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Understanding Byte Code in Java

[Q] So, what is Java Bytecode ?
[A] Bytecode is the heart of Java portability. Each Java program you write is first converted to a .class file (bytecode), which is then interpreted by Java interpreter.
Few days before I came to an interesting post, which provided a sample code in Java byte code format. Interestingly decoding the code to Java was no big deal as plenty of tools are available like JAD.
But it sparked something more than just the sample code, why is byte code important and why must a Java guy know that ?

Ok! So when you actually compile your code to a class file, Java will not just convert your code into bytecode, there is a lots of optimizations and changes before your code qualifies to be a byte code.
Coming back to the point, why do I need to know about Java Byte Code ?
Have you ever read somewhere the difference between Vector and ArrayList, or why to use StringBuilder against StringBuffer. Have you ever verified the truth ? ūüėÄ
Also once you are capable of reading a byte code, you can also get to know how to optimize your code, what works better and how can you make things better. ūüėČ
So instead of moving directly reading byte code in notepad, I would recommend you a better solution that can not only read your byte code but also provide you a lots of information about your code, including even stacks and memory required to save the state.
Lets create a simple Hello.java with customary Hello World! App.

public class Hello
{
public static void main(String[] ms)
{
System.out.println("Hello World !");
}
}

Now go to command prompt jdk1.x.x/bin. Now execute ->

javap Hello

This will print the skeleton of your Java code. Note that javap uses your class file not your java file.
Enjoyed it ? Now use the below options –

javap -c Hello

 

Compiled from "Hello.java"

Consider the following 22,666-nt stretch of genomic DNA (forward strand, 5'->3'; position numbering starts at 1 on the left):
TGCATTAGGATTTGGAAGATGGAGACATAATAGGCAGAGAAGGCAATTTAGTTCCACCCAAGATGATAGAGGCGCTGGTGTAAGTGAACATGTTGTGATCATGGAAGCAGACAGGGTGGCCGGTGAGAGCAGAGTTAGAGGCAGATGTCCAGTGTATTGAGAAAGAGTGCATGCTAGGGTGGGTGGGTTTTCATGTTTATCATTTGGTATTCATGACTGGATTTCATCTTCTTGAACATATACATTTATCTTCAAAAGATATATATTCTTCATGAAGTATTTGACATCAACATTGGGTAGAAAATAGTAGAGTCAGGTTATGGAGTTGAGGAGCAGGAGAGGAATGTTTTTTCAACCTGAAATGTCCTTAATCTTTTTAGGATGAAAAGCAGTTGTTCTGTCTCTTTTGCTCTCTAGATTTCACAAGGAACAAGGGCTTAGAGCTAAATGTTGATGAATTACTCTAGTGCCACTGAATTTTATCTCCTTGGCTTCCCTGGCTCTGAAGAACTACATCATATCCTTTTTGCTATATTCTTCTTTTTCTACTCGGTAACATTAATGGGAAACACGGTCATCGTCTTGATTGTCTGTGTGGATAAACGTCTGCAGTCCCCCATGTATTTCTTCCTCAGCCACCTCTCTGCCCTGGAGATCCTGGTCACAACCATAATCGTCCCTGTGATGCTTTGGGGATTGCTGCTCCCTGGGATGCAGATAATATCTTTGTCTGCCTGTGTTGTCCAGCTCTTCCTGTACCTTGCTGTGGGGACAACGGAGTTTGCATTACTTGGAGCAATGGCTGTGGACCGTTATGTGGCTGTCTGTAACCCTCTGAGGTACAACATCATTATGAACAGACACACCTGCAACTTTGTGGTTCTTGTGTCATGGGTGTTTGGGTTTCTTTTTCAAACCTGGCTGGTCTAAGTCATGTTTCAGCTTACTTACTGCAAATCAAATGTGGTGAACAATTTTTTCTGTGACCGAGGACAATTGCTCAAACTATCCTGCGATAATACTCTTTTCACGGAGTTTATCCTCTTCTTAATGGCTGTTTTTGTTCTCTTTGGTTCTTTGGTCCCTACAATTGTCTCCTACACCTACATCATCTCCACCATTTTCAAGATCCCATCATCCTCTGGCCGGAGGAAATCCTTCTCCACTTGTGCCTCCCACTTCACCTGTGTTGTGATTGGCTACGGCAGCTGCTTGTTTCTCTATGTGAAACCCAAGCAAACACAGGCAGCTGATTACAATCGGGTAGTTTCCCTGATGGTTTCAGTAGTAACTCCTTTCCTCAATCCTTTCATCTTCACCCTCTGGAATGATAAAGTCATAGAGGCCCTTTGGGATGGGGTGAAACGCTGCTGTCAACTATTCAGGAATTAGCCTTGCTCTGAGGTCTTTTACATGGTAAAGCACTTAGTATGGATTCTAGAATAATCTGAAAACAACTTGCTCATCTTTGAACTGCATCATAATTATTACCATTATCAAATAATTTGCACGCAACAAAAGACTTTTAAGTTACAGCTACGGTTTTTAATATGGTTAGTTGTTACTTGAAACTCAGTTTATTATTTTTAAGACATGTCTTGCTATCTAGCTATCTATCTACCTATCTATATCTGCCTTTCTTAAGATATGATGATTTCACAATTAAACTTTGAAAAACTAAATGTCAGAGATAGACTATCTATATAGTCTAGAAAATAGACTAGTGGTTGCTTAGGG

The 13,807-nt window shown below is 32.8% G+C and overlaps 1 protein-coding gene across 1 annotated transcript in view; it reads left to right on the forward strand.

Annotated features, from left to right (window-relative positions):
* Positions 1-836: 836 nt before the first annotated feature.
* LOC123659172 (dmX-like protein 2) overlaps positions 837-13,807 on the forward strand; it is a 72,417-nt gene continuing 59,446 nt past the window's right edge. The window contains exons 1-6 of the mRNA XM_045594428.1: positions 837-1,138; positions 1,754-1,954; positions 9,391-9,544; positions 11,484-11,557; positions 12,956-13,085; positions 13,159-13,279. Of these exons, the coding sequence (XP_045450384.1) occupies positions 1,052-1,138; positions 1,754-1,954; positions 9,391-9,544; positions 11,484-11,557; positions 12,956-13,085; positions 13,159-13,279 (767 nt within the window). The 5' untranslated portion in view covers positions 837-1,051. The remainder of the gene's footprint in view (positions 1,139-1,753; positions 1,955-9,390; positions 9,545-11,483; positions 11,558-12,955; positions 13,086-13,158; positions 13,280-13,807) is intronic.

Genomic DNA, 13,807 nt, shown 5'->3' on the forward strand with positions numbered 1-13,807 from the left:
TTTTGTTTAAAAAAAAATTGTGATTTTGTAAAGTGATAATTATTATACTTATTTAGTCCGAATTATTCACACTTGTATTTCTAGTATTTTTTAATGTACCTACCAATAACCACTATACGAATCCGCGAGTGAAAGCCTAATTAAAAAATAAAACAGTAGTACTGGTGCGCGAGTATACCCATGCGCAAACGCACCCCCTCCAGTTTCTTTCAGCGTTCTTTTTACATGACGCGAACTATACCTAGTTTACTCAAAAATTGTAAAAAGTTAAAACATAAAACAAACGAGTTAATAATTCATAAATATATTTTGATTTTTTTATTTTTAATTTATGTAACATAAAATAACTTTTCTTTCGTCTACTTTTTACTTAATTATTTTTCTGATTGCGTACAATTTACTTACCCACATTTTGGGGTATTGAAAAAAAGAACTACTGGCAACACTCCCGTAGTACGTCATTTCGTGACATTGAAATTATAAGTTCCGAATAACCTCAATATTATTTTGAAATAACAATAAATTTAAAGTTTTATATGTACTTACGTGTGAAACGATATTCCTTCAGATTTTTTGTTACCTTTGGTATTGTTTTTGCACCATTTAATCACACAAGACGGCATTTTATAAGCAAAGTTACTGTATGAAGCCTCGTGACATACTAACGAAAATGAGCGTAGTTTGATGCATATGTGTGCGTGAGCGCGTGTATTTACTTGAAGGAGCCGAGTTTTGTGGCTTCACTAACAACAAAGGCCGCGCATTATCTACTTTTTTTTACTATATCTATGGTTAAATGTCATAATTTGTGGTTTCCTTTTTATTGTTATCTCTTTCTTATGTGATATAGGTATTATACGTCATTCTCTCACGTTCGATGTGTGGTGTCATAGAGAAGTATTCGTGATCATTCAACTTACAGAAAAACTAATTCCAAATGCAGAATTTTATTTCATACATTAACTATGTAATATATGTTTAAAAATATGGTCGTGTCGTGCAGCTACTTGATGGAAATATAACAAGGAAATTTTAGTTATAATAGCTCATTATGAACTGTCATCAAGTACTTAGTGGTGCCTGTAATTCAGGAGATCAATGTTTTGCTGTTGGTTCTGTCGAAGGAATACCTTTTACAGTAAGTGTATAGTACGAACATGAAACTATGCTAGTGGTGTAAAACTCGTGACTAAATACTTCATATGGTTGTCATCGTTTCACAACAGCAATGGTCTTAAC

public class Hello extends java.lang.Object{
public Hello();
Code:
0:   aload_0
1:   invokespecial   #1; //Method java/lang/Object."<init>":()V
4:   return
public static void mail(java.lang.String[]);
Code:
0:   getstatic       #2; //Field java/lang/System.out:Ljava/io/PrintStream;
3:   ldc     #3; //String Hello World!
5:   invokevirtual   #4; //Method java/io/PrintStream.println:(Ljava/lang/Str
ing;)V
8:   return
}

Observe the String value printed in comments. -c option actually dissembles you class file into fragments.
If you have came upto this line I would recommend you to next use

javap -c -verbose Hello

This will print the stack sizes, number of variables created and other in depth info. Below is the sample run of the command.

Compiled from "Hello.java"
public class Hello extends java.lang.Object
SourceFile: "Hello.java"
minor version: 0
major version: 50
Constant pool:
const #1 = Method       #6.#15; //  java/lang/Object."<init>":()V
const #2 = Field        #16.#17;        //  java/lang/System.out:Ljava/io/PrintS
tream;
const #3 = String       #18;    //  Supal Dubey! [http://cubestack.in
]
const #4 = Method       #19.#20;        //  java/io/PrintStream.println:(Ljava/l
ang/String;)V
const #5 = class        #21;    //  Hello
const #6 = class        #22;    //  java/lang/Object
const #7 = Asciz        <init>;
const #8 = Asciz        ()V;
const #9 = Asciz        Code;
const #10 = Asciz       LineNumberTable;
const #11 = Asciz       mail;
const #12 = Asciz       ([Ljava/lang/String;)V;
const #13 = Asciz       SourceFile;
const #14 = Asciz       Hello.java;
const #15 = NameAndType #7:#8;//  "<init>":()V
const #16 = class       #23;    //  java/lang/System
const #17 = NameAndType #24:#25;//  out:Ljava/io/PrintStream;
const #18 = Asciz       Supal Dubey! [http://cubestack.in];
const #19 = class       #26;    //  java/io/PrintStream
const #20 = NameAndType #27:#28;//  println:(Ljava/lang/String;)V
const #21 = Asciz       Hello;
const #22 = Asciz       java/lang/Object;
const #23 = Asciz       java/lang/System;
const #24 = Asciz       out;
const #25 = Asciz       Ljava/io/PrintStream;;
const #26 = Asciz       java/io/PrintStream;
const #27 = Asciz       println;
const #28 = Asciz       (Ljava/lang/String;)V;
{
public Hello();
Code:
Stack=1, Locals=1, Args_size=1
0:   aload_0
1:   invokespecial   #1; //Method java/lang/Object."<init>":()V
4:   return
LineNumberTable:
line 1: 0
public static void mail(java.lang.String[]);
Code:
Stack=2, Locals=1, Args_size=1
0:   getstatic       #2; //Field java/lang/System.out:Ljava/io/PrintStream;
3:   ldc     #3; //String Supal Dubey! [http://cubestack.in]
5:   invokevirtual   #4; //Method java/io/PrintStream.println:(Ljava/lang/Str
ing;)V
8:   return
LineNumberTable:
line 5: 0
line 6: 8
}

You can play around with javap using

 javap -help 

Leave a comment in case you need more info on this topics.

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